Left Ventricular Septal and Left Ventricular Apical Pacing Chronically Maintain Cardiac Contractile Coordination, Pump Function and Efficiency

Department of Physiology, Cardiovascular Research Institute Maastricht, Maastricht University, 6200 MD Maastricht, The Netherlands.
Circulation Arrhythmia and Electrophysiology (Impact Factor: 4.51). 10/2009; 2(5):571-9. DOI: 10.1161/CIRCEP.109.882910
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Conventional right ventricular (RV) apex pacing can lead to adverse clinical outcome associated with asynchronous activation and reduced left ventricular (LV) pump function. We investigated to what extent alternate RV (septum) and LV (septum, apex) pacing sites improve LV electric activation, mechanics, hemodynamic performance, and efficiency over 4 months of pacing.
After AV nodal ablation, mongrel dogs were randomized to receive 16 weeks of VDD pacing at the RV apex, RV septum, LV apex, or LV septum (transventricular septal approach). Electric activation maps (combined epicardial contact and endocardial noncontact) showed that RV apical and RV septal pacing induced significantly greater electric desynchronization than LV apical and LV septal pacing. RV apex and RV septal pacing also significantly increased mechanical dyssynchrony, discoordination (MRI tagging) and blood flow redistribution (microspheres) and reduced LV contractility, relaxation, and myocardial efficiency (stroke work/myocardial oxygen consumption). In contrast, LV apical and LV septal pacing did not significantly alter these parameters as compared with the values during intrinsic conduction. At 16 weeks, acute intrasubject comparison showed that single-site LV apical and LV septal pacing generally resulted in similar or better contractility, relaxation, and efficiency as compared with acute biventricular pacing.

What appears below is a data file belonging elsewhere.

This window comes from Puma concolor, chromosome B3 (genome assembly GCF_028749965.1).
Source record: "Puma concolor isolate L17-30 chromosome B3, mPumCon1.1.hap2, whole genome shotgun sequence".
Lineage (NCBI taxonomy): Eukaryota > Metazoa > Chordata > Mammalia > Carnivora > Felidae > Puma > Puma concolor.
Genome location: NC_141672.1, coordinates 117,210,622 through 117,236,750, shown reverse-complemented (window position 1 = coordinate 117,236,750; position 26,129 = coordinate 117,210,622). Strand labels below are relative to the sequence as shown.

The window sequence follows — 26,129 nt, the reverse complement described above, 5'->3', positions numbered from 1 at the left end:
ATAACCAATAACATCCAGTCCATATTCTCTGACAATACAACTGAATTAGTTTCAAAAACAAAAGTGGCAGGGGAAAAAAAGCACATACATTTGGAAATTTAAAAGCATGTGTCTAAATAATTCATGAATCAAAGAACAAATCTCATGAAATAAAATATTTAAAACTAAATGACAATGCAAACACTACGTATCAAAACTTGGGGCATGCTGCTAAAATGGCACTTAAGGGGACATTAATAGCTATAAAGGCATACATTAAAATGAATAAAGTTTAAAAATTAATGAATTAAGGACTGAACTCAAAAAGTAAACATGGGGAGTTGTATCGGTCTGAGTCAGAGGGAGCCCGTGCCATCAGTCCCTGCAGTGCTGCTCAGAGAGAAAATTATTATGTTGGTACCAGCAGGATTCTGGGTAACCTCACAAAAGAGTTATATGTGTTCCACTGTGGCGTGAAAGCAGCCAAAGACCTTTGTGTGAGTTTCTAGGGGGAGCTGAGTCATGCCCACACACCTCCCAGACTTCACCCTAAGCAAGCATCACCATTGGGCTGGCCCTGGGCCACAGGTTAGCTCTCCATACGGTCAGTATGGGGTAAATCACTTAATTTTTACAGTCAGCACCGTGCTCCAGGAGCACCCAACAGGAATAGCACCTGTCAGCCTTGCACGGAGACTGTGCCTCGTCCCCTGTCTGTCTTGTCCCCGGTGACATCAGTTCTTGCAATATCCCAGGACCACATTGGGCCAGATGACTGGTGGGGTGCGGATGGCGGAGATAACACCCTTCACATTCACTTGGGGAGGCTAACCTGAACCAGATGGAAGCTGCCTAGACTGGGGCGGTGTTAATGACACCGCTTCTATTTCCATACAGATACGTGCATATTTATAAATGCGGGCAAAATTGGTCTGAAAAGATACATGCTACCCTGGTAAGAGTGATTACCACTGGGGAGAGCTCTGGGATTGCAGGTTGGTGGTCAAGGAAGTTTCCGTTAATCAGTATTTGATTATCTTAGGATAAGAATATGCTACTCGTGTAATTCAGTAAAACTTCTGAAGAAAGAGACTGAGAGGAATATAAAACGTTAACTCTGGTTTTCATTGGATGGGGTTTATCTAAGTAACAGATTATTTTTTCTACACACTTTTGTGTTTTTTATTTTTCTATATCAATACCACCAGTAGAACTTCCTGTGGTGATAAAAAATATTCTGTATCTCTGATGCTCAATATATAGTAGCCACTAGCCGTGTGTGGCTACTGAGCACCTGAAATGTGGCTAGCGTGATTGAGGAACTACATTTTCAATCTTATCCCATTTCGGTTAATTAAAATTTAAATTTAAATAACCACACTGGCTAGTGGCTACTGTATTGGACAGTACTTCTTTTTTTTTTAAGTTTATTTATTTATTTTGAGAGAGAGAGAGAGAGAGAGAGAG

Acute and chronic LV apical and LV septal pacing maintain regional cardiac mechanics, contractility, relaxation, and efficiency near native levels, whereas RV apical or RV septal pacing diminish these variables. Acute LV apical and LV septal pacing tend to maintain or improve contractility and efficiency compared with biventricular pacing.